Regarding Trump’s 2:24 p.m. tweet during the height of the insurrection, in which he blasted Pence for not having “the courage” to reject electoral votes, Hutchinson poignantly said, “As an American, I was disgusted.” Deputy national security adviser Matt Pottinger decided upon seeing the tweet that he would resign.

Hutchinson also testified that Meadows dictated a statement calling on the mob to leave the Capitol. It never went out. She also said that Trump’s daughter Ivanka pleaded with the president to condemn the violence. Meadows, on the other hand, argued that the White House should “deflect” and blame the attack on antifa or other left-wing groups.

2

Trump’s advisers knew that Trump could be exposed to criminal charges.

Hutchinson testified that Cipollone tried to edit Trump’s “Stop the Steal” speech both for legal reasons and for how it would be perceived. The inflammatory elements remained.

Cipollone also weighed in on Jan. 3 against Trump’s request to march to the Capitol on Jan. 6. Hutchinson said Cipollone told her, “We need to make sure this doesn’t happen. We have serious legal concerns.” He again pleaded to make sure Trump didn’t go up to the Capitol on the morning of Jan. 6 because, as Hutchinson recalled him saying, “we’re going to get charged with every crime imaginable.”

3

Trump went ballistic when he was told he couldn’t go to the Capitol.

Trump desperately tried to join the crowd on Jan. 6 as it marched toward the Capitol. When he declared in his speech that he would join them, House Minority Leader Kevin McCarthy (R-Calif.) called Hutchinson and accused her of lying to him “all week" about the White House’s intentions for him not go to the Capitol. That’s an indication that McCarthy was fully aware of the danger of Trump leading the mob.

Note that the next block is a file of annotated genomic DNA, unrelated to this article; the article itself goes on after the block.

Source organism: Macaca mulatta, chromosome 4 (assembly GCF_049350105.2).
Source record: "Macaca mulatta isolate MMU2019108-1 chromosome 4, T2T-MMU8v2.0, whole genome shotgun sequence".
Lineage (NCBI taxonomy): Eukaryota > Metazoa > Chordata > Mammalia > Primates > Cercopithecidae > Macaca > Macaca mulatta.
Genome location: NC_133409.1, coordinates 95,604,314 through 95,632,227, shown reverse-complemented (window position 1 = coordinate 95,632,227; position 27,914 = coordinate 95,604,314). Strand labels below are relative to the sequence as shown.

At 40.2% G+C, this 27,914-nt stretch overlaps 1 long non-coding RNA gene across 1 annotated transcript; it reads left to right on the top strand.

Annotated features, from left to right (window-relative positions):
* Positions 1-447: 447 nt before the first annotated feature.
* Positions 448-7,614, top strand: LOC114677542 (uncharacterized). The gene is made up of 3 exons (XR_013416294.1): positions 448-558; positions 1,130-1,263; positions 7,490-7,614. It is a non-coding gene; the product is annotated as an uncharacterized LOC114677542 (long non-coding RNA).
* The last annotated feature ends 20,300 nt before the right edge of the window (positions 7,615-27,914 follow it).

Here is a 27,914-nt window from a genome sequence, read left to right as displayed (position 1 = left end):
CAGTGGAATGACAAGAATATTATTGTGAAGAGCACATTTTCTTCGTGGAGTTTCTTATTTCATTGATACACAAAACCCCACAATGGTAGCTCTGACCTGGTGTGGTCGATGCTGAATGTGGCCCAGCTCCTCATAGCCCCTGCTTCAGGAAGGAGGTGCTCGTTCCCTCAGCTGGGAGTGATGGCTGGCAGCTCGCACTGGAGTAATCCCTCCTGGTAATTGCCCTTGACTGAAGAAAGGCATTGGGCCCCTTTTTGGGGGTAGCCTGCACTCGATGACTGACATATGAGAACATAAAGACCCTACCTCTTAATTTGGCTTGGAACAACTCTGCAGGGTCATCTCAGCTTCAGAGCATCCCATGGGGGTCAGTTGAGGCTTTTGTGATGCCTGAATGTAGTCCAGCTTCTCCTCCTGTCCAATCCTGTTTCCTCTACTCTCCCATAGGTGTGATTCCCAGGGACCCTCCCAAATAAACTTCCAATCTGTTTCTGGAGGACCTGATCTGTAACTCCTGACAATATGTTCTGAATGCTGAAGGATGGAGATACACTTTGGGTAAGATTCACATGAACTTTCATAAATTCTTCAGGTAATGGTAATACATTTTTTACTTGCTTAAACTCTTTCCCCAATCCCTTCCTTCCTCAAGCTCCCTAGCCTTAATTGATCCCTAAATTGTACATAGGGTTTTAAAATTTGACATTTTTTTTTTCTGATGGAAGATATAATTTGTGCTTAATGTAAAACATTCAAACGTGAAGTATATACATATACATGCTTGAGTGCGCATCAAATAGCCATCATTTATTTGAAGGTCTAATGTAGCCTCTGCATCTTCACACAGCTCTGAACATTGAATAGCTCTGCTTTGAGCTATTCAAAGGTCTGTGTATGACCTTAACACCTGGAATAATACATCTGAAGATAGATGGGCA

Hutchinson also said that when Trump was told in the presidential motorcade that he was not going to the Capitol, he became irate. Others told her that he said, “I’m the effing president. Take me to the Capitol now.” She also heard that Trump had tried to grab the steering wheel and lunged at the Secret Service agent who told him he could not go. Even after returning to the White House, Trump still said he wanted to go the Capitol.

Trump’s violent outburst in the car was not an isolated incident, according to Hutchinson. She said he had thrown his lunch against the wall when then-Attorney General William P. Barr said there was no evidence of voter fraud, and added that Trump had thrown dishes or flipped tablecloths on several occasions.

4

Trump’s ring leaders asked for pardons.

Hutchinson testified that Giuliani and Meadows both requested pardons from Trump after the insurrection. This follows revelations from the committee last week that a number of Republican members of Congress also sought pardons. Any prosecutor would use this as evidence of guilt.

5

Other Trump aides are cowards and dissemblers.

Hutchinson’s appearance before the committee placed a spotlight on the list of Trump aides who have refused to come forward with their eyewitness testimony, including Meadows, Ornato, Cipollone and others. In fact, Rep. Liz Cheney (R-Wyo.), the vice chair of the committee, read statements from unnamed witnesses that they had been warned by others to be “loyal” to Trump, suggesting the possibility of witness tampering.

Pressure or not, those who refuse to testify have chosen to protect themselves and Trump. Hutchinson’s courage and character stands in dramatic contrast to the spineless Trump protectors.


Early on Jan. 6, The Post's Kate Woodsome saw signs of violence hours before thousands of President Trump's loyalists besieged the Capitol. (Video: Joy Yi, Kate Woodsome/The Washington Post, Photo: John Minchillo/AP/The Washington Post)
Loading...
Loading...